With an expansive 10.3-inch display, the Kobo Elipsa is larger than many other e-readers and comes complete with the proprietary Kobo Stylus and SleepCover as standard.
It has a battery life of up to four weeks and comes with 32GB of storage for thousands of books and documents. It also has integrations with Dropbox and Pocket.
The Kobo Elipsa costs around £350, making it a substantial investment, but one that could be worth it if a customer is going to get the most out of both the reading and writing elements of the device.
What is the Kobo Elipsa?
The Kobo Elipsa is a combined e-reader and note-taking device with a 10.3-inch E Ink Carta 1200 touchscreen display and 32GB of on-device storage.
|Processor||Quad Core at 1.8 GHz|
|Connectivity||WiFi 5 and USB-C|
|Battery life||Up to four weeks|
|Dimensions||193 x 227.5 x 7.6 mm|
|Kobo Elipsa||£302||10.3"||227 ppi||May 2021|
The Kobo Elipsa is a device that tries to be two things at once - and it succeeds as both an e-reader and an e-note device.
Thanks to its large size, the Elipsa has a substantial screen that works well for reading and writing, although the device may be too large for some users.
Overall, while the Kobo Elipsa isn't a perfect device and there are some kinks to iron out, it's nevertheless a good purchase for those who'll get the full benefit of both the reading and writing elements.
- Expansive 10.3-inch display
- Plenty of customisation for reading available
- Easy to write on with minimal lag
- Comes with important accessories
- Directly links to Kobo Store
- Relatively expensive
- Large device
- Some glitches
- Stylus needs batteries and fresh tips
Screen and design
The Kobo Elipsa is the biggest e-reader in the Kobo range, featuring a 10.3-inch screen.
This is to allow for effective note taking as well as reading, but it makes holding it a different experience to holding a standard-sized e-reader.
As you'd expect from a device of this size, it's quite weighty at 383g, almost 200g more than some of the most popular e-readers around like the Kindle Paperwhite and Kindle Oasis.
This means it won't be suitable for all users, plus the size can make it difficult to put in a small bag and carry around. It might mean the Elipsa is more suited to students and those who regularly carry larger bags with them.
The design of the Kobo Elipsa is asymmetrical, with a wider bezel on the right-hand side. This is magnetic and serves as a space to put the Kobo Stylus while working.
On the bottom right side of the Elipsa, there is a USB-C port for charging and connecting to a computer. Just above that, there is the power button.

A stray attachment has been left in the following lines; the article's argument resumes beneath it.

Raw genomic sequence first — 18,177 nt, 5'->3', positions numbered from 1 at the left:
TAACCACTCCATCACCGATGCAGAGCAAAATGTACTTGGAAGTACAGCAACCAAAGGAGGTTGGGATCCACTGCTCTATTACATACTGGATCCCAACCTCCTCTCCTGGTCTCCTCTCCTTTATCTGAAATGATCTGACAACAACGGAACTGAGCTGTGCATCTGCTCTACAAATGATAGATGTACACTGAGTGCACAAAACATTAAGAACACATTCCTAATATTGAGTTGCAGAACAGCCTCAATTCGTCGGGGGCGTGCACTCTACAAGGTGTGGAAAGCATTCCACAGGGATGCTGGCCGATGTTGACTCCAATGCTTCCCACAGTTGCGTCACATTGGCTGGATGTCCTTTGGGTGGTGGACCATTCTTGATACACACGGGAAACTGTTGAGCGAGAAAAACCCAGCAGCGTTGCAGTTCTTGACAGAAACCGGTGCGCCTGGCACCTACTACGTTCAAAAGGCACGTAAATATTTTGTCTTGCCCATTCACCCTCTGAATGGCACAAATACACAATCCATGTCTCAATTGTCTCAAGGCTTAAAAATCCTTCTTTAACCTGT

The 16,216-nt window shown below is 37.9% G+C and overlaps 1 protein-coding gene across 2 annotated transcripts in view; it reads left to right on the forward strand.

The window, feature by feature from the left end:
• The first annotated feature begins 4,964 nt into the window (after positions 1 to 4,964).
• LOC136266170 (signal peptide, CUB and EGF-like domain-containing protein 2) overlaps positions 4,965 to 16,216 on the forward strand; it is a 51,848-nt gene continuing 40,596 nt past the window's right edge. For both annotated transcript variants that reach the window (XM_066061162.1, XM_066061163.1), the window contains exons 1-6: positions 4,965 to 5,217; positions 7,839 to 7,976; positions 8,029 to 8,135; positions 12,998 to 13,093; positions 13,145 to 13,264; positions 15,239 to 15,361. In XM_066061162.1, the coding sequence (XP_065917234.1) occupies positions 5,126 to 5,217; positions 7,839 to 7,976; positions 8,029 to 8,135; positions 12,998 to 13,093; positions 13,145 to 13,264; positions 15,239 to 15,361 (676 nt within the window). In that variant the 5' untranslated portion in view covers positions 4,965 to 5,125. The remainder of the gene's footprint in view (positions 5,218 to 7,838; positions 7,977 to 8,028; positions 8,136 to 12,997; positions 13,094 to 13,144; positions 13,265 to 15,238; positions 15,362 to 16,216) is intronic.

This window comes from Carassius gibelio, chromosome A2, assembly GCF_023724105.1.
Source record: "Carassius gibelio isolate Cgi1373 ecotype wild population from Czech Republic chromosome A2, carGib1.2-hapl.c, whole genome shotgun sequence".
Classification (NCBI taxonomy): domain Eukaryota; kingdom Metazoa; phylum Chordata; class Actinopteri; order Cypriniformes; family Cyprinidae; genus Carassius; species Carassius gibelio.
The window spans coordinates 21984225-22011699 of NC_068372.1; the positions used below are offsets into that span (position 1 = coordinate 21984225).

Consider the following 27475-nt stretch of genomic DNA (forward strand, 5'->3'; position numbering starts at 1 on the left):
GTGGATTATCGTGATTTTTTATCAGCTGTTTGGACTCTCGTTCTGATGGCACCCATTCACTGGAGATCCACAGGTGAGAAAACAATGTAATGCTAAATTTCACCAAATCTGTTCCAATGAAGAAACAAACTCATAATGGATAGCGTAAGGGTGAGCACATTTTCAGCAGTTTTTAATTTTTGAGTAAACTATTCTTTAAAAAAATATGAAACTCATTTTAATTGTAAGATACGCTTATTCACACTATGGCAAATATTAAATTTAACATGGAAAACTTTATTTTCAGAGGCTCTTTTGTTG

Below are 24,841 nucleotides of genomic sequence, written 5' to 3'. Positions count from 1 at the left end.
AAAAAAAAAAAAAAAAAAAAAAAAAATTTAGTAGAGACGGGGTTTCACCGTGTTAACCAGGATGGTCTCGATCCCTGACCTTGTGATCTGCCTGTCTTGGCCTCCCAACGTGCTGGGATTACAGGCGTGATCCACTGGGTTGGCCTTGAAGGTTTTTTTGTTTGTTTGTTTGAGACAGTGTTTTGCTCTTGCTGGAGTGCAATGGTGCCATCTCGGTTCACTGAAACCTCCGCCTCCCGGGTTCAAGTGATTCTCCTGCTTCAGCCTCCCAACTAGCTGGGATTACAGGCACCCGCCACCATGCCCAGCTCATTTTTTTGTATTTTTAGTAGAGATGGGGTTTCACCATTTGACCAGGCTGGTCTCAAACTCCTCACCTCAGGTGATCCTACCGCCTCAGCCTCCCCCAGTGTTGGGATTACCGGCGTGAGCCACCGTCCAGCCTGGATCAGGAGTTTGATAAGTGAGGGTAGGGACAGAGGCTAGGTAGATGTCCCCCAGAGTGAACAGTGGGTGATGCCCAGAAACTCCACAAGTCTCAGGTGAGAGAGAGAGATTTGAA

The proprietary Kobo Stylus comes with the Kobo Elipsa.
This is the only stylus that will work on the Elipsa, so there's no option to use a pencil from another brand.
The Kobo Stylus is battery powered (1 x AAAA) and has tips that must be replaced every now and then. An extra one comes with the Elipsa, but replacements must be purchased from the Kobo site (£9.99 for four is the current price).
Tips are designed to last for months rather than weeks. However, it should be regarded as an ongoing expense for Elipsa owners.
I was pleasantly surprised by the Stylus.
It's easy to hold, having a soft grip surface that doesn't allow your hand to move too much unless you want it to.
On the side, there are two buttons. One of these erases text and the other acts as a highlighter pen.
After initially thinking I wouldn't use them much, I now use the eraser every day when I make inevitable errors on my notebooks and don't want to enable the eraser function on the device itself.
My main frustration with the stylus is that I sometimes don't hold it in the right way and my thumb hits one of those buttons when I didn't mean to. That said, I think the convenience of having them there outweighs the slight inconvenience when I hit the wrong one.
The third element in the Kobo Elipsa pack is the SleepCover.
It has a sturdy plastic frame that fits snugly around the device to protect it, complete with a slot at the top for the Stylus.
With a soft blue front, the SleepCover looks stylish and does a good job of protecting the Elipsa from harm.
It can also be used as a mini stand to ensure the Elipsa is at the right height for writing on. I've found this magnetic stand to be useful and use it whenever I'm writing on the Kobo Elipsa.
Closing the magnetic SleepCover will automatically put the Kobo Elipsa into sleep mode, while opening it will allow you to pick up where you left off.
As the Kobo Elipsa is a device with multiple uses, the navigation bar along the bottom of the screen has several distinctive sections:
- My Books
- My Notebooks
This last section incorporates some of the settings and features that you might not use every day: My Wishlist (Kobo Store), My Dropbox, My Articles (Pocket), Activity, Beta Features, Settings and Help.
The Home screen of the Elipsa is geared towards reading rather than writing.
It provides a bar of the last four unread books that were opened and below that there are links to My Books and any collections you have.